Last weekend we set out to run our first race since the Paris Marathon in April in Richmond Park. I had high hopes when I initially signed us up to this half marathon, envisioning a late spring/summer filled with nice evening runs that would get lighter and lighter. But then summer struck London early and with it came a lot of health issues that I wasn’t expecting – mainly severe hay fever and weird colds that came as a result of it.
I’m not going to lie, before experiencing it myself, I thought hay fever was a myth. But after having suffered from it badly this summer, I apologise for my previous stupidity! It’s been incredibly tough to simply LIVE with bad hay fever, let alone train for a race that in essence requires you to be outside a lot (yes yes – I know there are indoor treadmills but I fucking HATE them! – so no, they are not and never will be an option for me.)
So simply put, I didn’t train for this race and having been ill the week prior to race day, I was genuinely worried that I wouldn’t make it past the 5K mark. Any normal person would have skipped running the race, but I had convinced a work colleague to run it as well, and me being me, I was way too proud to let him run the race without me.
If I’ve learnt anything these past years from running, it really is that consistency is key and that you have to listen to your body. I obviously had consistently avoided running/training for this race which isn’t to be advised (!), but equally, I listened to my body when it was telling me that it couldn’t cope with any outdoor activities. So my only game plan was to find a consistent pace that I felt that I could keep throughout the ups and downs of the race course (there’s a lot of hills in South London!) and not worry so much about time, just focus on finishing. And it worked!
We did 4 laps around an area of Richmond Park in total. I could easily have stopped after 3 laps since the 4th one was incredibly difficult, but I soldiered on hoping for the best. As you can see on the pic, my “gun time” was 2:15:57 and my real time was about a 50 seconds faster. Not bad by any means and I’m still in awe of what my body and my mind could accomplish despite the lack of proper preparation.
I’ll try to avoid another situation like this in the future where I’m so unprepared, but for now, I’m just grateful to have come this far in my fitness journey that I can bash out a 2:15 half marathon relatively pain free & smiling.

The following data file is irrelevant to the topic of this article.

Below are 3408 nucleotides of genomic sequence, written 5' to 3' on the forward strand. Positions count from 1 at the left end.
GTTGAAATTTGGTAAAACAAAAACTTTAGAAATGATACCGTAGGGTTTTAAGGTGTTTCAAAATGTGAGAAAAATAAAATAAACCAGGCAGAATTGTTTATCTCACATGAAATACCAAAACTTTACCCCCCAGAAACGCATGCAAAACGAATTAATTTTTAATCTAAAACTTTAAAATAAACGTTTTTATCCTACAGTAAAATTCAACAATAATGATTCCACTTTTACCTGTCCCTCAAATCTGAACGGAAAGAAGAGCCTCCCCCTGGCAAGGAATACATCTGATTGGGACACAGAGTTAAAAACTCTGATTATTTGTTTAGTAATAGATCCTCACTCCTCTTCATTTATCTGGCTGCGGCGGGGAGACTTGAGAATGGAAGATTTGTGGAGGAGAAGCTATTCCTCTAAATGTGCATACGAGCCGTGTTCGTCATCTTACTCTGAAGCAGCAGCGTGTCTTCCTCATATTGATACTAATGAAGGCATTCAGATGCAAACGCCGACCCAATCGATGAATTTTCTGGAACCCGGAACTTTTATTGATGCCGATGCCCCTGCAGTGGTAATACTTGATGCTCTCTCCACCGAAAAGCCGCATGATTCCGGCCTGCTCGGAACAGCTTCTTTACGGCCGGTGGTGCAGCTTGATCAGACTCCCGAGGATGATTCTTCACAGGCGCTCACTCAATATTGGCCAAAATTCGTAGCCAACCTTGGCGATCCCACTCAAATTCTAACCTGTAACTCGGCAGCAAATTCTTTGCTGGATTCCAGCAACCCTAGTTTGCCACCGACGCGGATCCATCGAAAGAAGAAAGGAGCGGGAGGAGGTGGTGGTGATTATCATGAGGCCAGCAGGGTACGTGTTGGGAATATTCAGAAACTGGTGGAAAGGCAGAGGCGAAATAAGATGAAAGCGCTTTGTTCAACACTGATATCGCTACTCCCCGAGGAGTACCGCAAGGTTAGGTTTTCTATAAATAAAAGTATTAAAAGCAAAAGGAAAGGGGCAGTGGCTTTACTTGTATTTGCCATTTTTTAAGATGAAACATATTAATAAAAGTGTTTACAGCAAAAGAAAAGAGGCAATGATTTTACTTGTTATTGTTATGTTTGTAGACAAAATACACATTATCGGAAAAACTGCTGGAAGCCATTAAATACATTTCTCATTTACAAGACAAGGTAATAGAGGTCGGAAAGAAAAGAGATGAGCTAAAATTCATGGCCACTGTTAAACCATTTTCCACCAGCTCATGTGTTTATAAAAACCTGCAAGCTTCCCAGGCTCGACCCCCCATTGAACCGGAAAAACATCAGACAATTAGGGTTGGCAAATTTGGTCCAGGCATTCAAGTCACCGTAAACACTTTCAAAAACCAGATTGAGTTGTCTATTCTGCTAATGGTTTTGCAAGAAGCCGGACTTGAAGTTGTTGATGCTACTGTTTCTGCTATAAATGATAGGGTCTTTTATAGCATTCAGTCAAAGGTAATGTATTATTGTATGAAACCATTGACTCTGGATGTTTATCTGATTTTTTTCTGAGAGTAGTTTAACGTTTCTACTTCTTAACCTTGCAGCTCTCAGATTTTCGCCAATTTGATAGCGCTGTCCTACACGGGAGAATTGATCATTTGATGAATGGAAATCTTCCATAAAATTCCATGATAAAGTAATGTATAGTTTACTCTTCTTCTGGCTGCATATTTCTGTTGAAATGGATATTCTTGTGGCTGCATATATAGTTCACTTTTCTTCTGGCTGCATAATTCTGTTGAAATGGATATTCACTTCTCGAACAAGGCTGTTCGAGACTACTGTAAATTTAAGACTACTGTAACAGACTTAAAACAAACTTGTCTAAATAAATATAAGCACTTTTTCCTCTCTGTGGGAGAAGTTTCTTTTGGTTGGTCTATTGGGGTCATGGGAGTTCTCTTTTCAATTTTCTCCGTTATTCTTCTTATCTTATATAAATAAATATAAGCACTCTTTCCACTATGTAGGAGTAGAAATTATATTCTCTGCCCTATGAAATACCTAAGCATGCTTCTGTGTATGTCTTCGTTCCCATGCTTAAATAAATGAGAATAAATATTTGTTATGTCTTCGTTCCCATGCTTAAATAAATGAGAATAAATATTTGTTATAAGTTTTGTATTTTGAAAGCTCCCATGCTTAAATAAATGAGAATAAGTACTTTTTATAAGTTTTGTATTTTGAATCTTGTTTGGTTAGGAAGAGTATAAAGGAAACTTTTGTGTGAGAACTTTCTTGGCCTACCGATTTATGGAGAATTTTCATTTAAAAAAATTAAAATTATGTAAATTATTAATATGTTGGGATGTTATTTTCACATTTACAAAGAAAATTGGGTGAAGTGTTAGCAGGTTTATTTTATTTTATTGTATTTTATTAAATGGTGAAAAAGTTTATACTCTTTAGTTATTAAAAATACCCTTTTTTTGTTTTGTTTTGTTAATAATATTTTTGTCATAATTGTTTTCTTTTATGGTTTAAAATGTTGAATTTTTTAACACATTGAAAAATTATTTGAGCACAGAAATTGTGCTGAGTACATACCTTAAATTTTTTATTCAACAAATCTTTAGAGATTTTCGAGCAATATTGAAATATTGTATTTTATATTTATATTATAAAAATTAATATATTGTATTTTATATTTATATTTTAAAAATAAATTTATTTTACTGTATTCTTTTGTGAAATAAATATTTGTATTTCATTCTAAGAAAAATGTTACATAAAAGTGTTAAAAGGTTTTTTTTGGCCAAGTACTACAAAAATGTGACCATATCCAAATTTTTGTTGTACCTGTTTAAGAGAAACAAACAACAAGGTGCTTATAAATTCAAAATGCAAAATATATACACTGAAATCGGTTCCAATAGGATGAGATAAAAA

It’s been over a week since we ran the Paris Marathon and I’m still not sure how or what to write about the race. It’s all a bit of a blur to be honest with you, but it was definitely one of the best but hardest experiences of my life!
Nothing went according to plan for this marathon… From my ankle injury that disrupted my training to the extreme heat that messed up my race strategy – it genuinely felt like my whole journey to run Paris was an uphill battle filled with obstacles.
As you can imagine, running 26.2 miles is hard, but running 26.2 miles in 25 degrees and sunshine is even harder, and the heat was definitely the most difficult part for me to cope with due to my “overheating issues”.
Despite running in every bit of shade I could find, hydrating at every water station, pouring water over my head and arms, trying to keep a slow and steady pace, and having my own cheering duo following me around the course, I remember passing the 10K mark, smiling to myself and thinking “Oh shit Orsi, you are so incredibly fucked!!”
But luckily for me, I had the best race partner who encouraged me to keep on going when I thought that I couldn’t and together we managed to get through it all with a big smile on our faces. It wasn’t pretty at times and it definitely wasn’t fast, but we started and crossed the finish line hand in hand and I couldn’t be prouder of our accomplishment.
It took me 5 hours and 19 minutes to complete the Paris Marathon and even though it was almost one hour slower than my London Marathon time, I remember passing the 37K mark feeling so incredibly proud that despite not being able to walk properly four months earlier, I was now running a marathon and the running wasn’t even the hardest part of it all!
For a person who hates running, feeling and thinking like that was an incredible confidence boost and all I can think about since is: “So when are we running the next one?!”